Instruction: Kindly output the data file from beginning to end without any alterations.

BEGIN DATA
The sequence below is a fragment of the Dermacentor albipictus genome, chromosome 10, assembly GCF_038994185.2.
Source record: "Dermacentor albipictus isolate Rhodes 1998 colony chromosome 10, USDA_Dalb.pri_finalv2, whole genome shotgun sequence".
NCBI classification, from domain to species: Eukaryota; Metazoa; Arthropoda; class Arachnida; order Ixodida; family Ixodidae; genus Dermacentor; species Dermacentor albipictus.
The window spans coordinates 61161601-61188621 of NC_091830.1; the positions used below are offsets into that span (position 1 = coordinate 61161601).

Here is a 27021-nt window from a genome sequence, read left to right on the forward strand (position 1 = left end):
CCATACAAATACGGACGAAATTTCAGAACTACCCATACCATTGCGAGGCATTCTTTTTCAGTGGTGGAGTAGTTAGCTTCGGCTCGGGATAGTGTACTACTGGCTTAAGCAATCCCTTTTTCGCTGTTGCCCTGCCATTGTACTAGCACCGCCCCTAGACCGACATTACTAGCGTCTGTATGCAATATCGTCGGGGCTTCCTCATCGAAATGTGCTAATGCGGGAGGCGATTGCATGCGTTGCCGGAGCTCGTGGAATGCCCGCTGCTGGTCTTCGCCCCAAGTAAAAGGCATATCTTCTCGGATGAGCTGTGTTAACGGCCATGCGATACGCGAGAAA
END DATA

The sequence below is a fragment of the Dermacentor albipictus genome, chromosome 10, assembly GCF_038994185.2.
Source record: "Dermacentor albipictus isolate Rhodes 1998 colony chromosome 10, USDA_Dalb.pri_finalv2, whole genome shotgun sequence".
NCBI classification, from domain to species: Eukaryota; Metazoa; Arthropoda; class Arachnida; order Ixodida; family Ixodidae; genus Dermacentor; species Dermacentor albipictus.
The window spans coordinates 61161601-61188621 of NC_091830.1; the positions used below are offsets into that span (position 1 = coordinate 61161601).

Here is a 27021-nt window from a genome sequence, read left to right on the forward strand (position 1 = left end):
CCATACAAATACGGACGAAATTTCAGAACTACCCATACCATTGCGAGGCATTCTTTTTCAGTGGTGGAGTAGTTAGCTTCGGCTCGGGATAGTGTACTACTGGCTTAAGCAATCCCTTTTTCGCTGTTGCCCTGCCATTGTACTAGCACCGCCCCTAGACCGACATTACTAGCGTCTGTATGCAATATCGTCGGGGCTTCCTCATCGAAATGTGCTAATGCGGGAGGCGATTGCATGCGTTGCCGGAGCTCGTGGAATGCCCGCTGCTGGTCTTCGCCCCAAGTAAAAGGCATATCTTCTCGGATGAGCTGTGTTAACGGCCATGCGATACGCGAGAAA